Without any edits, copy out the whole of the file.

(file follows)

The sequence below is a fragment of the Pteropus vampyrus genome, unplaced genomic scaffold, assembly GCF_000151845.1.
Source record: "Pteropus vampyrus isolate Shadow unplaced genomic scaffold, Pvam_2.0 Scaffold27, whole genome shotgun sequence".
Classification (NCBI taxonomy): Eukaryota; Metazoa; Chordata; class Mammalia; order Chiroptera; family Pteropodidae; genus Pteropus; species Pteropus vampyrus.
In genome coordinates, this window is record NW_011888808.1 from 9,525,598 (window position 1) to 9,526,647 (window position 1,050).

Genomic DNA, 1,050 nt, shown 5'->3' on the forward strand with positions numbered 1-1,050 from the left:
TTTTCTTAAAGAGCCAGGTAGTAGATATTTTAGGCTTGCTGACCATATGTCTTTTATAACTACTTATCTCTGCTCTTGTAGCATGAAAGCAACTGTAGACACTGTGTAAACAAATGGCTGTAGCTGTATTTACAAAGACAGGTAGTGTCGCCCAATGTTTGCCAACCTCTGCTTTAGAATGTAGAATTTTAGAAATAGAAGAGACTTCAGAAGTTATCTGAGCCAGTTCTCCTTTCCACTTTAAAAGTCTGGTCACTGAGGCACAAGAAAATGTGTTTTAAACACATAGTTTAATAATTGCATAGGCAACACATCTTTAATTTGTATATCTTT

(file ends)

The sequence below is a fragment of the Pteropus vampyrus genome, unplaced genomic scaffold, assembly GCF_000151845.1.
Source record: "Pteropus vampyrus isolate Shadow unplaced genomic scaffold, Pvam_2.0 Scaffold27, whole genome shotgun sequence".
Classification (NCBI taxonomy): Eukaryota; Metazoa; Chordata; class Mammalia; order Chiroptera; family Pteropodidae; genus Pteropus; species Pteropus vampyrus.
In genome coordinates, this window is record NW_011888808.1 from 9,525,598 (window position 1) to 9,526,647 (window position 1,050).

Genomic DNA, 1,050 nt, shown 5'->3' on the forward strand with positions numbered 1-1,050 from the left:
TTTTCTTAAAGAGCCAGGTAGTAGATATTTTAGGCTTGCTGACCATATGTCTTTTATAACTACTTATCTCTGCTCTTGTAGCATGAAAGCAACTGTAGACACTGTGTAAACAAATGGCTGTAGCTGTATTTACAAAGACAGGTAGTGTCGCCCAATGTTTGCCAACCTCTGCTTTAGAATGTAGAATTTTAGAAATAGAAGAGACTTCAGAAGTTATCTGAGCCAGTTCTCCTTTCCACTTTAAAAGTCTGGTCACTGAGGCACAAGAAAATGTGTTTTAAACACATAGTTTAATAATTGCATAGGCAACACATCTTTAATTTGTATATCTTT